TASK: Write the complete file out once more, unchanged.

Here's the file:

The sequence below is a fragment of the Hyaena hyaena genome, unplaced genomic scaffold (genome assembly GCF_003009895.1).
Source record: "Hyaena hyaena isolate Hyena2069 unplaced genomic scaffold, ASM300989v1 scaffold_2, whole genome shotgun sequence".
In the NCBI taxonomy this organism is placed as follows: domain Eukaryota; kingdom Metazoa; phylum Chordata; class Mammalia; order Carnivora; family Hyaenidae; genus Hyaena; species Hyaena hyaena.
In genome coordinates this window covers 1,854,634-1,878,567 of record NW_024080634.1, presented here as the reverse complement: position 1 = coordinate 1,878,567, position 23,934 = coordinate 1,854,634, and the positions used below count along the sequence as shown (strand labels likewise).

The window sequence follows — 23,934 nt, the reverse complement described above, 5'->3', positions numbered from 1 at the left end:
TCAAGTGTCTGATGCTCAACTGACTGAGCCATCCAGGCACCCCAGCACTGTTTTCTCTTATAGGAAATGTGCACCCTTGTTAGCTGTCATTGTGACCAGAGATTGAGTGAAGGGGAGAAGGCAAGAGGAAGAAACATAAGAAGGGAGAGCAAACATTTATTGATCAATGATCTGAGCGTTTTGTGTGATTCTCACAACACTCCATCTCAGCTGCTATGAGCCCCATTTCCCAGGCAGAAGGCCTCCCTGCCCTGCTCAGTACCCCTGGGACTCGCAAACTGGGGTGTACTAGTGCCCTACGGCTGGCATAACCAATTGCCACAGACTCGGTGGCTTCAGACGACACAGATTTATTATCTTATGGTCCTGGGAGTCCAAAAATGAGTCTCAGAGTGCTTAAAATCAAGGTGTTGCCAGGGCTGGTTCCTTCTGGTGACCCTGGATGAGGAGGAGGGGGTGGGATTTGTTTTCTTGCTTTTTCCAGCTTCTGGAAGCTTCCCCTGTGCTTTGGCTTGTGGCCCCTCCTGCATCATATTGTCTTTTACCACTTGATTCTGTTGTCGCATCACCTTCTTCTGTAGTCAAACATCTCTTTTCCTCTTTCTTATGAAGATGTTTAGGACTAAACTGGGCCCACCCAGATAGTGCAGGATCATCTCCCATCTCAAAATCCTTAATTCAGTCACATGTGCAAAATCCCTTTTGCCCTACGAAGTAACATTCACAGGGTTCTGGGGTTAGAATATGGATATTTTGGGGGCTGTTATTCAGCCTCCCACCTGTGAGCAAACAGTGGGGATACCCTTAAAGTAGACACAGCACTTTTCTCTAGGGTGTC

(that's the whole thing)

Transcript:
The sequence below is a fragment of the Hyaena hyaena genome, unplaced genomic scaffold (genome assembly GCF_003009895.1).
Source record: "Hyaena hyaena isolate Hyena2069 unplaced genomic scaffold, ASM300989v1 scaffold_2, whole genome shotgun sequence".
In the NCBI taxonomy this organism is placed as follows: domain Eukaryota; kingdom Metazoa; phylum Chordata; class Mammalia; order Carnivora; family Hyaenidae; genus Hyaena; species Hyaena hyaena.
In genome coordinates this window covers 1,854,634-1,878,567 of record NW_024080634.1, presented here as the reverse complement: position 1 = coordinate 1,878,567, position 23,934 = coordinate 1,854,634, and the positions used below count along the sequence as shown (strand labels likewise).

The window sequence follows — 23,934 nt, the reverse complement described above, 5'->3', positions numbered from 1 at the left end:
TCAAGTGTCTGATGCTCAACTGACTGAGCCATCCAGGCACCCCAGCACTGTTTTCTCTTATAGGAAATGTGCACCCTTGTTAGCTGTCATTGTGACCAGAGATTGAGTGAAGGGGAGAAGGCAAGAGGAAGAAACATAAGAAGGGAGAGCAAACATTTATTGATCAATGATCTGAGCGTTTTGTGTGATTCTCACAACACTCCATCTCAGCTGCTATGAGCCCCATTTCCCAGGCAGAAGGCCTCCCTGCCCTGCTCAGTACCCCTGGGACTCGCAAACTGGGGTGTACTAGTGCCCTACGGCTGGCATAACCAATTGCCACAGACTCGGTGGCTTCAGACGACACAGATTTATTATCTTATGGTCCTGGGAGTCCAAAAATGAGTCTCAGAGTGCTTAAAATCAAGGTGTTGCCAGGGCTGGTTCCTTCTGGTGACCCTGGATGAGGAGGAGGGGGTGGGATTTGTTTTCTTGCTTTTTCCAGCTTCTGGAAGCTTCCCCTGTGCTTTGGCTTGTGGCCCCTCCTGCATCATATTGTCTTTTACCACTTGATTCTGTTGTCGCATCACCTTCTTCTGTAGTCAAACATCTCTTTTCCTCTTTCTTATGAAGATGTTTAGGACTAAACTGGGCCCACCCAGATAGTGCAGGATCATCTCCCATCTCAAAATCCTTAATTCAGTCACATGTGCAAAATCCCTTTTGCCCTACGAAGTAACATTCACAGGGTTCTGGGGTTAGAATATGGATATTTTGGGGGCTGTTATTCAGCCTCCCACCTGTGAGCAAACAGTGGGGATACCCTTAAAGTAGACACAGCACTTTTCTCTAGGGTGTC